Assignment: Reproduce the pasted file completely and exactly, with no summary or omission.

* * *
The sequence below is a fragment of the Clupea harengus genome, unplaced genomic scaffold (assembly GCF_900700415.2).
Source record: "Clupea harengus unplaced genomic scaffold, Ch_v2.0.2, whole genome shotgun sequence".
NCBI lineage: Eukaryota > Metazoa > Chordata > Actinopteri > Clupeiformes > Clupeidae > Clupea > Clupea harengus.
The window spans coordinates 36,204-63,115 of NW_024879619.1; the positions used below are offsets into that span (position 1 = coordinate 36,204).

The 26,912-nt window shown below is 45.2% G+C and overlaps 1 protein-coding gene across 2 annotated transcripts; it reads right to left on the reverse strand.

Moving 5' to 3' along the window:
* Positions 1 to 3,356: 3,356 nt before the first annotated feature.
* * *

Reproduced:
The sequence below is a fragment of the Clupea harengus genome, unplaced genomic scaffold (assembly GCF_900700415.2).
Source record: "Clupea harengus unplaced genomic scaffold, Ch_v2.0.2, whole genome shotgun sequence".
NCBI lineage: Eukaryota > Metazoa > Chordata > Actinopteri > Clupeiformes > Clupeidae > Clupea > Clupea harengus.
The window spans coordinates 36,204-63,115 of NW_024879619.1; the positions used below are offsets into that span (position 1 = coordinate 36,204).

The 26,912-nt window shown below is 45.2% G+C and overlaps 1 protein-coding gene across 2 annotated transcripts; it reads right to left on the reverse strand.

Moving 5' to 3' along the window:
* Positions 1 to 3,356: 3,356 nt before the first annotated feature.